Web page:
As we walked, his handler dropped back and it was just him and me. I tried to put a few words together to thank him for what he'd given me as a kid. But, as you can imagine, my words were sloppy and stuttered. I was about as articulate as I might have been as a 10-year-old. I bet he gets that a lot.
But he put an arm around my shoulder and talked about how much he'd enjoyed playing, how much he loved the game and the fans.
The greatest part was that he actually meant it. He seemed humbled by my offer of thanks, somewhat reluctant to accept any sort of "hero" status (I didn't use that word), and fully comprehending the impact he'd had on me (and by extension, many, many others -- again, I'm sure he gets this a lot).
The next day, when he was signing autographs in the concourse, I got in the already-long line just as his signing time began, and I was still about 15 people back when his allotted time ended. But the line behind me stretched off into the distance. And so Harmon just plain kept on signing.
I got my picture signed, and a bunch of people who had been behind me in the line also got their stuff signed.
Even after however many hours (years) he'd been doing it, he was cheerful and gracious.
One of the perks of working on this site is that I get to talk to a lot of people about behind-the-scenes baseball stuff. I can tell you that the admiration for Harmon is genuine and widespread. He is considered one of the all-time great players, one of the all-time great ambassadors for the game, and one of the all-time great teammates and team leaders. He's someone who recognizes that fame was a byproduct of doing what he loved, and that it came with responsibility.
He's lived up to that responsibility many times over.
I have much more from this amazing weekend coming, of course. But if you ever wonder about the name of this site, it's also another name for my favorite player.
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This page was last modified on April 5, 2010.
"You talk about the magic, the aura, but what really makes a stadium is the fans. Concrete doesn't talk back to you. Chairs don't talk back to you. It's the people who are there, day in, day out, that makes the place magic."
– Bernie Williams
Explore the Site
Here are 50 images chosen randomly from the 3042 found on this site. Click the image to be taken to the original post. A new list is created every 10 minutes.
Two train stations
Ahh. Lunch in the admin building...
Photo by Tyler Wycoff
A sampling of seats at Fenway Park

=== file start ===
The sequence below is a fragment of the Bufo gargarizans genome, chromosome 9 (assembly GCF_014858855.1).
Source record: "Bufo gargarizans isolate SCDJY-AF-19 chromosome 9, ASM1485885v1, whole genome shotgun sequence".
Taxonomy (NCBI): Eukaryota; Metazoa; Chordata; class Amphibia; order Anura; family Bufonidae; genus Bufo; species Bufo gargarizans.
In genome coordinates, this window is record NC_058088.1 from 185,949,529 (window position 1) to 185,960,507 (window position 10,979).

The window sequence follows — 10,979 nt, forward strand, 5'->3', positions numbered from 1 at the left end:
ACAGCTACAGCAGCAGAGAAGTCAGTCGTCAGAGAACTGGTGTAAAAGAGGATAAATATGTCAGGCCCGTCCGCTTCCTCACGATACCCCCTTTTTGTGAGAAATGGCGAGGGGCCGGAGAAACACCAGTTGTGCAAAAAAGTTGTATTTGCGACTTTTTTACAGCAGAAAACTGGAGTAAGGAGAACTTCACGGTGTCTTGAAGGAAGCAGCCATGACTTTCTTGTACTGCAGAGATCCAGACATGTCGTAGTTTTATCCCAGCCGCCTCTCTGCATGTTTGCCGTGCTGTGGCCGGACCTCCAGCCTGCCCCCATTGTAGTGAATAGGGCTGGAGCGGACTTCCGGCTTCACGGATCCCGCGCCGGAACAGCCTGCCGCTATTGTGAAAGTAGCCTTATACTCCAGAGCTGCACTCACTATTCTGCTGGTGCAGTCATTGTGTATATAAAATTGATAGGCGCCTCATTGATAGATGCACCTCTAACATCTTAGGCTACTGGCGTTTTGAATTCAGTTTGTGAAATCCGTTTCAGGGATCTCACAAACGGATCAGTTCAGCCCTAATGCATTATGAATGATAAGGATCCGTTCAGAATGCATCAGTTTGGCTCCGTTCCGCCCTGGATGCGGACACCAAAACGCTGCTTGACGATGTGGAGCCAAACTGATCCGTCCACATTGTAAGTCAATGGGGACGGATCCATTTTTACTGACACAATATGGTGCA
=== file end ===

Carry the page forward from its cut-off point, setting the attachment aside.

The renderings and concept model differ here. MOJO thinks this is the perfect place for a party deck. Dave St. Peter seemed to agree!
Earl Santee, principle architect for HOK Sport, presents some concepts while Mike Opat listens
Some of your fellow BPMers at a game in May of 2010 (we had almost the whole section)
The transit corner entrance (Photo by Tom Sweeney, Star Tribune)
Desolate. Dirty. Mysterious. Expensive. Unlikely.
Another piece of the neighborhood puzzle: the Northstar platform.
No admittance -- yet! Note that you can see the seating bolts which are in place already.
The circulation ramp on Fifth Street is shaping up very quickly.
Looking up toward Sixth Street.
Here you can see the real beauty of the Seventh Street side, and get a solid sense of why the overall design really works. The building's purpose is clearly visible, there are numerous connections from inside to outside, scale is nicely mitigated, the stone is attractively used, materials are pleasantly mixed and truly complementary. It's just a winner in so many ways.
A portrait of the 573 Club.
The reverse angle shows that the signage will only partially obscure views from the top of the ramp. The wall is pretty high up there, so you'll need something to stand on, but it appears that this is one of the so-called "knotholes".
TC meets the Mayor (Photo by Jeff Ewer)
Crosswalk taking shape.
Waiting for a train. Reading on the promenade. How urbane.
The spruced up triangle really doesn't show much connection with the ballpark.
The Ballpark Wall! (really stunning)
This is the entrance behind home plate (not visible in the renderings which have been released). It shows that the upper deck is set back from the facade -- a very good thing if it remains in the final design.
Write your own caption. (Photo by Jeff Ewer)
Is it possible to take a bad picture of this building?
Large staircases, a staple of recent Populous (nee HOK) projects, are all over the place.
"Hey, Ma, it says here we go in at gate 34. Must be all the way around on the other side!" Seriously, though, this is a really inspired idea.
Click to enlarge
Who Owns What (Click for larger version. Source: Ballpark Authority)